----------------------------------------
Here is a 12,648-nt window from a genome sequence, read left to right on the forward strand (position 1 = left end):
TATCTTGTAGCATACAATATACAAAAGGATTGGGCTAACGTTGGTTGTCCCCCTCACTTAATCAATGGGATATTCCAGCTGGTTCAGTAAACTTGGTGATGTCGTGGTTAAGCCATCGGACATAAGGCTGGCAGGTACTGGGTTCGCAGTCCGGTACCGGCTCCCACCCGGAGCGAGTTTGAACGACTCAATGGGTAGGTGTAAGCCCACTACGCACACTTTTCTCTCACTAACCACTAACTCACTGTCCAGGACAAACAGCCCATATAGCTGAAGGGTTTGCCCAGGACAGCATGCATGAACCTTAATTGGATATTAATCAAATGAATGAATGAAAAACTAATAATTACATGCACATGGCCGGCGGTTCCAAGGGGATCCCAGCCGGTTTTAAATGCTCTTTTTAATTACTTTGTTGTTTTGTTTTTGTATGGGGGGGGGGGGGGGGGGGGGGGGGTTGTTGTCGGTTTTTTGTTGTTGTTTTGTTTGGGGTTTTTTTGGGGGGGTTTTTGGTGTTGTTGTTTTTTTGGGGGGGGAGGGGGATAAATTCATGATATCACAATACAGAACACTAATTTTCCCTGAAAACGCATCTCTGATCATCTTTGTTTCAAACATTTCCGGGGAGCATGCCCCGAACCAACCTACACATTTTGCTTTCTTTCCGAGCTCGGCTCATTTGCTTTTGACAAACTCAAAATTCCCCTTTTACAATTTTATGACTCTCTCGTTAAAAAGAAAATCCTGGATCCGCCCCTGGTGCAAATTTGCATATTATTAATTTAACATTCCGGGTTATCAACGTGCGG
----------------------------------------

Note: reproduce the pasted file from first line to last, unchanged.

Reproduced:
Here is a 12,648-nt window from a genome sequence, read left to right on the forward strand (position 1 = left end):
TATCTTGTAGCATACAATATACAAAAGGATTGGGCTAACGTTGGTTGTCCCCCTCACTTAATCAATGGGATATTCCAGCTGGTTCAGTAAACTTGGTGATGTCGTGGTTAAGCCATCGGACATAAGGCTGGCAGGTACTGGGTTCGCAGTCCGGTACCGGCTCCCACCCGGAGCGAGTTTGAACGACTCAATGGGTAGGTGTAAGCCCACTACGCACACTTTTCTCTCACTAACCACTAACTCACTGTCCAGGACAAACAGCCCATATAGCTGAAGGGTTTGCCCAGGACAGCATGCATGAACCTTAATTGGATATTAATCAAATGAATGAATGAAAAACTAATAATTACATGCACATGGCCGGCGGTTCCAAGGGGATCCCAGCCGGTTTTAAATGCTCTTTTTAATTACTTTGTTGTTTTGTTTTTGTATGGGGGGGGGGGGGGGGGGGGGGGGGTTGTTGTCGGTTTTTTGTTGTTGTTTTGTTTGGGGTTTTTTTGGGGGGGTTTTTGGTGTTGTTGTTTTTTTGGGGGGGGAGGGGGATAAATTCATGATATCACAATACAGAACACTAATTTTCCCTGAAAACGCATCTCTGATCATCTTTGTTTCAAACATTTCCGGGGAGCATGCCCCGAACCAACCTACACATTTTGCTTTCTTTCCGAGCTCGGCTCATTTGCTTTTGACAAACTCAAAATTCCCCTTTTACAATTTTATGACTCTCTCGTTAAAAAGAAAATCCTGGATCCGCCCCTGGTGCAAATTTGCATATTATTAATTTAACATTCCGGGTTATCAACGTGCGG